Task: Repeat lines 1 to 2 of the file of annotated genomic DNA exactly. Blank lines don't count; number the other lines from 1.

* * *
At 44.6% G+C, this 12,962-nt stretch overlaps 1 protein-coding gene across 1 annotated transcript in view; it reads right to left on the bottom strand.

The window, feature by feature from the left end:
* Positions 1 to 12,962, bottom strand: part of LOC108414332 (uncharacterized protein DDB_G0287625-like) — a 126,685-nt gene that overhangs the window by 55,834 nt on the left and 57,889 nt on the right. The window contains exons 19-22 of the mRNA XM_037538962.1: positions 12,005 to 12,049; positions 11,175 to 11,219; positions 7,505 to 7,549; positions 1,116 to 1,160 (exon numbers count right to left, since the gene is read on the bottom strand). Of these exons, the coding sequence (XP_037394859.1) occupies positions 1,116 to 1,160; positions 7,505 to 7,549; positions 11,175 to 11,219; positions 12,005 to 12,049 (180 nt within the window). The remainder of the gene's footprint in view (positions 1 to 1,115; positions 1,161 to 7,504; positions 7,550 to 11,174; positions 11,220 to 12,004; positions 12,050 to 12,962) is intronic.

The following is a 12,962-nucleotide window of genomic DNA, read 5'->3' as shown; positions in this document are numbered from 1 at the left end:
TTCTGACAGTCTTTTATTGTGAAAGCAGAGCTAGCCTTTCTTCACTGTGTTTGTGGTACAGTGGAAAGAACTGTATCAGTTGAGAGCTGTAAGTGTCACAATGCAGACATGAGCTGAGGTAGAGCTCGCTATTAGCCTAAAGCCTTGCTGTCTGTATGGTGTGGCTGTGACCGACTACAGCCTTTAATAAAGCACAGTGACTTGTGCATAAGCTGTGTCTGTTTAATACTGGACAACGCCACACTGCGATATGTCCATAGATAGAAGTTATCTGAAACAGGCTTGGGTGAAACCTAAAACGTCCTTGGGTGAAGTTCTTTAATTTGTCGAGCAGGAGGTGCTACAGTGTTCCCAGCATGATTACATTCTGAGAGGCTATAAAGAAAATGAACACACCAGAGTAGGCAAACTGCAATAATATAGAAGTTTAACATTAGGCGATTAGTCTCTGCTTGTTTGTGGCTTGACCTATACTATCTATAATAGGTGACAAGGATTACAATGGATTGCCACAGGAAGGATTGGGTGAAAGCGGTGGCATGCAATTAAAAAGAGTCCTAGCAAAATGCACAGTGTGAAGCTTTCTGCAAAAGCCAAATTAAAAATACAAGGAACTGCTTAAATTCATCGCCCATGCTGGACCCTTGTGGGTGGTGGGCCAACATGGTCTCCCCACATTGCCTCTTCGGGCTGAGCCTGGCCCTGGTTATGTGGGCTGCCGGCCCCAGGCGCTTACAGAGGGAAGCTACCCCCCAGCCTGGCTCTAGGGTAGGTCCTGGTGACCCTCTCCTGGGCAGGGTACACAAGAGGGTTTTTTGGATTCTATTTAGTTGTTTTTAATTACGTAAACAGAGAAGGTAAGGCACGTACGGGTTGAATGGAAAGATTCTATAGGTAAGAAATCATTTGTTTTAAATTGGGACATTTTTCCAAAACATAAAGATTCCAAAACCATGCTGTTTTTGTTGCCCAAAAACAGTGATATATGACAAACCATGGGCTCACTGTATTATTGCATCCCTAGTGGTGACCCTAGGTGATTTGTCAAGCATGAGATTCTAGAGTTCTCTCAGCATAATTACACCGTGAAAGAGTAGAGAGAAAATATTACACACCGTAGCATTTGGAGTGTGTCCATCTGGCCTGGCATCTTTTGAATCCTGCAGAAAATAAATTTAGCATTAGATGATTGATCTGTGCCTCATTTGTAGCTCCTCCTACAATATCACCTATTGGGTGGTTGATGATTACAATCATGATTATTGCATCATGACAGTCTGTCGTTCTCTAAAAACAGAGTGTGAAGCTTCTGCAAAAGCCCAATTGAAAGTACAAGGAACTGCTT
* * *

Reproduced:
At 44.6% G+C, this 12,962-nt stretch overlaps 1 protein-coding gene across 1 annotated transcript in view; it reads right to left on the bottom strand.

The window, feature by feature from the left end: